Of course you will not always bet £1 so this is just the ratio of your actual stake amount. With fractions, you can multiply your return by whatever your stake amount is, for example betting £5 at 5/1 means you will win £5 x 6 = £30 profit, so your stake and your profit equals £35. With decimal, you can see your total return is now £5 x 6 = £30 as well. You can take off your stake amount of £5 to see that the net profit is £30.
For large odds bets fractions are quite convenient but in recent years decimal (originally popular in Europe) has taken over due to being more specific and more accurate for odds on sports wagers. To see why look at the comparisons look like:
Possible Fractional Odds
You can see there is no easy way to bet at 1.24, or 1.22, or 1.23. or 1.24 using Fractions, but with Decimals, it is as easy as 1,2,3! Of course, you can get close but it requires ever more complex fractions and decimal is just a much easier way to calculate potential payouts.
(There is also American Odds, where the chances of rolling a 6 would be expressed as +600 but this is very rare to ever see at online sportsbooks for UK customers and it certainly won't be your only option.)
Choose the sports you want to bet on
We would suggest placing sports bets initially on something you enjoy watching and that you have good background knowledge on. This means that even if the bet loses you hopefully enjoyed watching the game, and since you know a lot about it there is some chance that you may actually win. It is better than betting on sports you know nothing about anyway.
There are a massive number of sports betting options available for you to choose from. This list is not exhaustive but at a minimum you can consider:
American Football, Aussie Rules Football, Baseball, Basketball, Boxing, Cricket, Cycling, Darts, Esports, Football, Gaelic Games, Golf, Greyhound Racing, Handball, Horse Racing, Ice Hockey, Mixed Martial Arts, MotorSports, Politics, Rugby League, Rugby Union, Snooker, Tennis, Volleyball.
Those are the staples, you would also have "Special bets" which could span from who will win an Oscar through to will it snow on Christmas day! Then you also have Chess, Surfing, Petanque, Athletics, and Triathlon. The amount of events you can place a sports bet on is surprisingly large and you are free to bet on just one or you can bet on them all, it is up to you.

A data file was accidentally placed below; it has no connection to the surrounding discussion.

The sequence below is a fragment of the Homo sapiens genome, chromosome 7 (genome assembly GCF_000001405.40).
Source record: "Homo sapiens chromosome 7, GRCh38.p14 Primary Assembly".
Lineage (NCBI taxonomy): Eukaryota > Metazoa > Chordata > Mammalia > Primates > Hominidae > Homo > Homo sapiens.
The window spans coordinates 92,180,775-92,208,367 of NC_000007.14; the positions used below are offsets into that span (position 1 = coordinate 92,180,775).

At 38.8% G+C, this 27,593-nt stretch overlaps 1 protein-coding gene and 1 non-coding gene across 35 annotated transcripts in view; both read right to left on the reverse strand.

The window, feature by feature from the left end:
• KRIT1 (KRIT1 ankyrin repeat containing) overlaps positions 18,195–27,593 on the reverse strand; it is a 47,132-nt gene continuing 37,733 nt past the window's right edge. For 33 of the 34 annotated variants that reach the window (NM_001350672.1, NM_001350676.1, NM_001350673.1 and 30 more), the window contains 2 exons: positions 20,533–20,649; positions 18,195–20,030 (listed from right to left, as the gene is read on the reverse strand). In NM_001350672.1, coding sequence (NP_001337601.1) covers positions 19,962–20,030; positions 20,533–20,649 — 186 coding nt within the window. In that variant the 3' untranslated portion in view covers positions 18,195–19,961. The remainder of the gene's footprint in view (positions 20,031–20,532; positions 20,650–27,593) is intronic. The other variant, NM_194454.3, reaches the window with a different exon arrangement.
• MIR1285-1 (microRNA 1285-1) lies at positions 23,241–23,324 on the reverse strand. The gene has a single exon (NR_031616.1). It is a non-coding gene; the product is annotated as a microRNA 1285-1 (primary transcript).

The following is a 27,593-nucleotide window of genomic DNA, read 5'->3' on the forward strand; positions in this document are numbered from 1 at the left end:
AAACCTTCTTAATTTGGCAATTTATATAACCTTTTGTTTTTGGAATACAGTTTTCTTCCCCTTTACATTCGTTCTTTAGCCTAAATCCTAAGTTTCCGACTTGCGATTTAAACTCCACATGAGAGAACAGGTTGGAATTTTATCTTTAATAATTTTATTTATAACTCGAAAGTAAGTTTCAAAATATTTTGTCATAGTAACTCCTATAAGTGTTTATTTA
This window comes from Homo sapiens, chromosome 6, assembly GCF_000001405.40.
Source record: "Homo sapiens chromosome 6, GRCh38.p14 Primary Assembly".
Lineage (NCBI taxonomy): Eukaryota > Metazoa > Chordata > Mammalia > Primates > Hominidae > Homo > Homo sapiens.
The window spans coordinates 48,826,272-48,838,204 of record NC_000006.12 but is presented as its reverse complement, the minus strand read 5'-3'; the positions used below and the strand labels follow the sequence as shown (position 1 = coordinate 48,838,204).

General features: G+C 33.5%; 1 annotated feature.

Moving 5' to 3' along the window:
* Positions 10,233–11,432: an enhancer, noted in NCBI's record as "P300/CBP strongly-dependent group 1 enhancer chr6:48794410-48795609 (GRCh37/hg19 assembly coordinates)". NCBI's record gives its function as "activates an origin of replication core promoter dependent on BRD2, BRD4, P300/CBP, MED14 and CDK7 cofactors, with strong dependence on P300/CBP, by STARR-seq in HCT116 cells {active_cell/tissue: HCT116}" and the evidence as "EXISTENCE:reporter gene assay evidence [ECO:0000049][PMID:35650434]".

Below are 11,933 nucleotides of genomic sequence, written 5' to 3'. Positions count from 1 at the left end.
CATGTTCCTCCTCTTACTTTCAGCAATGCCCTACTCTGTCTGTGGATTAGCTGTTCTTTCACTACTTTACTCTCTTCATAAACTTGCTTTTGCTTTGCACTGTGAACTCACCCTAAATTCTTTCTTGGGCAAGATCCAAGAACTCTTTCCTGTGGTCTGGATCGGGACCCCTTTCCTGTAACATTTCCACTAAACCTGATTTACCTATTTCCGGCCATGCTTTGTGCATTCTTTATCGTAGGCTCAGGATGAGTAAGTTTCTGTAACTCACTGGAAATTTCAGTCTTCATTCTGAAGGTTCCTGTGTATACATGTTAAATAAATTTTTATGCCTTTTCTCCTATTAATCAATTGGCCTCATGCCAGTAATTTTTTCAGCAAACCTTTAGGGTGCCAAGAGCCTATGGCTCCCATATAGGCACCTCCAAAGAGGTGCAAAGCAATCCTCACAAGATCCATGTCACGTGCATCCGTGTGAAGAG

Read the news and features of the sport you want to bet on
This is good advice because it is true that knowledge is power. Being aware of what is happening on and off the pitch is a great tool for analysing what is likely to happen in the future. It is therefore the key to finding value bets.
Having said that, do not read too much. We recommend that you set a limit of two hours a day, and that is the MAXIMUM, less than that is usually fine too. There is more information available these days than you can possibly digest and the modern standard of journalism relies on sensationalist headlines and clickbait so that you will quickly find yourself more confused than before you started.
How Much to Bet
There is an old adage "never bet more than you can afford to lose" which is certainly good advice. We go a step further than that and suggest never betting "more than you care about". You should be able to lose and not care, doing so is the best way to stop the red mist from descending and you from going on tilt.
A more specific answer, once the above is a given, comes down to your bankroll management. It is advisable to have a betting bankroll separate from your main finances, that way you are not dependent on a win to pay your bills, and you do not accidentally spend the rent money this month! Once you have ringfenced these funds, either into a separate bank account or into an E-Wallet like PayPal or Skrill, then setting a few ground rules is a good idea.
There is no right and wrong to these rules and you must pick what feels sensible for you but we can tell you when we place bets online we never place >1% of our bankroll on one sports wager and we never have over 5% of our bankroll in one bookmaker.